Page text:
The ordinary cases of insanity require but little description in an essay like the present; madhouses are, unfortunately, too plentiful every where. The consciousness of persons in this state is altogether based on some vivid erroneous notion. One lunatic, who never was worth five pounds in his life, fancies himself a king, and all his suggestions accord with this notion ; another, who has been wealthy, conceives himself a beggar. The most shocking instance I ever saw was that of a woman, in the Birmingham Workhouse. She had belonged to a sect characterized by the violence of their fanaticism, and being predisposed to insanity, the circumstances continually operating on her, eventually made her a theological maniac. The notion was excited in her that she was damned to all eternity, consigned to everlasting torture, and round about her she saw a number of devils, who were continually tormenting her. Her ravings night and day for many years were of the most horrific character, and when at length she died, most of those who had seen her felt much relieved by the tidings. At the time that I saw her, she was chained up to a wall, and was repeating in a tone of agony the following exclamation:“ I must go! I must go! I must go to hell! I am lost for ever! The devils and flames are round me! I am scorched! my lips are parched !” She while speaking the last sentence thrust her tongue out as if to moisten her lips with saliva. During the whole time her jaws were in a state of action which might have been denominated gnashing the teeth, if she had been possessed of such in her upper jaw; but she was not, and I was told that all of them had been beaten out of her head by the under ones gnashing continually against them.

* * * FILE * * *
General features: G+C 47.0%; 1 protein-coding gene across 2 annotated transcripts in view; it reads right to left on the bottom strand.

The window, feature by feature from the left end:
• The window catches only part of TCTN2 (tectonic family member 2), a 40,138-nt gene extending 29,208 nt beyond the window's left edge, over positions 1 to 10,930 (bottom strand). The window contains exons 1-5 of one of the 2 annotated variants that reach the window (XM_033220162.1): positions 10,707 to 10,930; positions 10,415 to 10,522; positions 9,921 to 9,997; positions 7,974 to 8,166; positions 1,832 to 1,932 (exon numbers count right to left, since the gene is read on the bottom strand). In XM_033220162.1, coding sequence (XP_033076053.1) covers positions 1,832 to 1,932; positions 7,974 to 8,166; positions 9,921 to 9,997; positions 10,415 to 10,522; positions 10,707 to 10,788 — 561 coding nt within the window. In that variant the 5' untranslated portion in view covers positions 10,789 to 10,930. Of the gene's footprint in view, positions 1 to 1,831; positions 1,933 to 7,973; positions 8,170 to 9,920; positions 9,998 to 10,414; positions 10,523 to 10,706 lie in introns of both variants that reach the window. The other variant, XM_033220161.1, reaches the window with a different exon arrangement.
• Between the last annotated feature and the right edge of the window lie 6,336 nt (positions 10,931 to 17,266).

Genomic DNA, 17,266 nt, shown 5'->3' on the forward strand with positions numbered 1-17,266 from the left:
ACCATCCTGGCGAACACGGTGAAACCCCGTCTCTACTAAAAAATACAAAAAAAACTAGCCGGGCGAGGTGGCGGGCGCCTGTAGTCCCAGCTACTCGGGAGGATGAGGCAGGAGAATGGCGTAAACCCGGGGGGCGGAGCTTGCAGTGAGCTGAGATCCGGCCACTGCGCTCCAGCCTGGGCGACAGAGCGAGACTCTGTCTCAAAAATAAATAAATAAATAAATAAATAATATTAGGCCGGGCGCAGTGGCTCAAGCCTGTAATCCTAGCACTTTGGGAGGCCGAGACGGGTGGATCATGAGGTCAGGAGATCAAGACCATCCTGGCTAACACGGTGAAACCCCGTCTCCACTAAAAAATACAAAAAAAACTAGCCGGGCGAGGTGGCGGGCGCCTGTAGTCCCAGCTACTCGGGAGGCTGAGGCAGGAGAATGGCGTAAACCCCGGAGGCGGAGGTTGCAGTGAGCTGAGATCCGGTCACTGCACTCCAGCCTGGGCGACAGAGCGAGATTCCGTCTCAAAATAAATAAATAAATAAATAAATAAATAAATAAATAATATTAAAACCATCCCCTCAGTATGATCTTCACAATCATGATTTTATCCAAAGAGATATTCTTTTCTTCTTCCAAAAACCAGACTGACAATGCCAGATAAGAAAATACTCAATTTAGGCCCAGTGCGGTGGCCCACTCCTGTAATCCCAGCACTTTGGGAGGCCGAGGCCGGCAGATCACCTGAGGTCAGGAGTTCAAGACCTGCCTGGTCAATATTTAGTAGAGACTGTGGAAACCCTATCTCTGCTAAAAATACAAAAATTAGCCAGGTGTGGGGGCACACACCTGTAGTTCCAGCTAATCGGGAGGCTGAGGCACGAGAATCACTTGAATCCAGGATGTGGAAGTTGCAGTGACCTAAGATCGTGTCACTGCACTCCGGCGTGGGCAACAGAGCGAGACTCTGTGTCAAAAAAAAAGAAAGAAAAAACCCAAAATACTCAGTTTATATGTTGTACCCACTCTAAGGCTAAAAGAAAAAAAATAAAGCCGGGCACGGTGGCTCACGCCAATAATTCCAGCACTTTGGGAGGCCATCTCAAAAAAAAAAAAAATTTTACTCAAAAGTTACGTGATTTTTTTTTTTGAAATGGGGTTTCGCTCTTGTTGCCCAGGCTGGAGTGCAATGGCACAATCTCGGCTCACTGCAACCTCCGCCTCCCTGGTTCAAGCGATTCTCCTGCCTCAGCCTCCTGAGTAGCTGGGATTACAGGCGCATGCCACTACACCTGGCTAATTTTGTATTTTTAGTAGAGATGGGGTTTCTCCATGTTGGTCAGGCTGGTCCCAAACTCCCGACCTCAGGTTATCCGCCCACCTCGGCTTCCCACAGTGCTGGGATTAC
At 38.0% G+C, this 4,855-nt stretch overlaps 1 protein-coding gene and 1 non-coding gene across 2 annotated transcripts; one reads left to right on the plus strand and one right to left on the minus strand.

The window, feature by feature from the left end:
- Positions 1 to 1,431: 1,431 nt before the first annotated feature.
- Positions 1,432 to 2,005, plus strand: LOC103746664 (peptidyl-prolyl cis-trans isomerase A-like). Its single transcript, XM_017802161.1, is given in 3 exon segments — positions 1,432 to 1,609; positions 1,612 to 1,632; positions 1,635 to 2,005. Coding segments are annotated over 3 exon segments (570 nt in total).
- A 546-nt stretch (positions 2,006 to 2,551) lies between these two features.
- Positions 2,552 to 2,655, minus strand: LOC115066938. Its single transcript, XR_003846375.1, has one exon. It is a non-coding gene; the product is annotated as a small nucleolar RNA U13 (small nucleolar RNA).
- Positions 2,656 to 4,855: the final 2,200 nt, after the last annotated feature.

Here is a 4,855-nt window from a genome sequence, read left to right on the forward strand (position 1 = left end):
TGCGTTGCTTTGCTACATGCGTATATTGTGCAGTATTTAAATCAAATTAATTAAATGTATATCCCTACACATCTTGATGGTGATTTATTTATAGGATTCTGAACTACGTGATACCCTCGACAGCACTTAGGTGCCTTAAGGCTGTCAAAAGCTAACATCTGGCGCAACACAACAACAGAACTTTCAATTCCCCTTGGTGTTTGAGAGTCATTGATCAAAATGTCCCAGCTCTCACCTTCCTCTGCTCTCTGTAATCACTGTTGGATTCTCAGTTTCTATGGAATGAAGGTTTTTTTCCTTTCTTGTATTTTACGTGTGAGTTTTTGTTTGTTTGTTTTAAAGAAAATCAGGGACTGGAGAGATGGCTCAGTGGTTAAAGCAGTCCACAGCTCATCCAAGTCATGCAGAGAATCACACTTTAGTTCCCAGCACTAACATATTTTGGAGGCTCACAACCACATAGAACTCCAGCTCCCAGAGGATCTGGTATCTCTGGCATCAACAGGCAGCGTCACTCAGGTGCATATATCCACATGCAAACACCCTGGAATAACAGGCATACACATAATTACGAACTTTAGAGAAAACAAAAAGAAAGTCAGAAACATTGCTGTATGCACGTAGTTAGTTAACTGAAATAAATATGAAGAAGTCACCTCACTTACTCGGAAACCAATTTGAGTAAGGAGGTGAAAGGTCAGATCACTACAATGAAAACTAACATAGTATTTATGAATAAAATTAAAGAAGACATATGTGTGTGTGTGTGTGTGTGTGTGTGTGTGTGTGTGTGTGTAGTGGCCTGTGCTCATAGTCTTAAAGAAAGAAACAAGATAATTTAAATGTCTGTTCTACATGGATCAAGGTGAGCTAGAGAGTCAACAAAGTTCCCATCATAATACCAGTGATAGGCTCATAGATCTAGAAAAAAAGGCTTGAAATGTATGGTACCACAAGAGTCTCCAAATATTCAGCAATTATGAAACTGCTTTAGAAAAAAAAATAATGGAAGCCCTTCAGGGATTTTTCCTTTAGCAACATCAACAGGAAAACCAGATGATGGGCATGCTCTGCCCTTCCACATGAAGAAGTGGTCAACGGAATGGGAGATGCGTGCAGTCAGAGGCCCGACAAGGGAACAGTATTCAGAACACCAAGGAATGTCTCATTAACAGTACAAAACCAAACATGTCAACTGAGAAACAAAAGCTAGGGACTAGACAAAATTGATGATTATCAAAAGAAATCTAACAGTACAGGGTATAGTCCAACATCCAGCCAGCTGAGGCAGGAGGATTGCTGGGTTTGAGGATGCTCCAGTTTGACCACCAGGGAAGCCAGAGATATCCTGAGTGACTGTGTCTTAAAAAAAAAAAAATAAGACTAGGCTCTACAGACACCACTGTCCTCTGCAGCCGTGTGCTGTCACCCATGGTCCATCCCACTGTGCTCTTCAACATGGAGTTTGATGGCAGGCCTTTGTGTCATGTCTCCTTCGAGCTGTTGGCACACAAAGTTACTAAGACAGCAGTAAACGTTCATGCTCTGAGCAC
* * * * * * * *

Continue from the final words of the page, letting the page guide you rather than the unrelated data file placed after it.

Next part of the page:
In former times, insane affections were considered to result from demoniacal influence, and mad people were said to be possessed by devils. This opinion is still held in Syria, and there are persons now as there were formerly, who perform the operation of casting out devils. M. Volney in his travels through Syria, gives the following instance of this kind :

The most remarkable of the houses of the Maronite Monks is Koz-haia, six hours journey to the east of Tripoli. There they exorcise, as in the first ages of the. church, those who are still possessed with devils; for such persons are still to be found in these countries. A very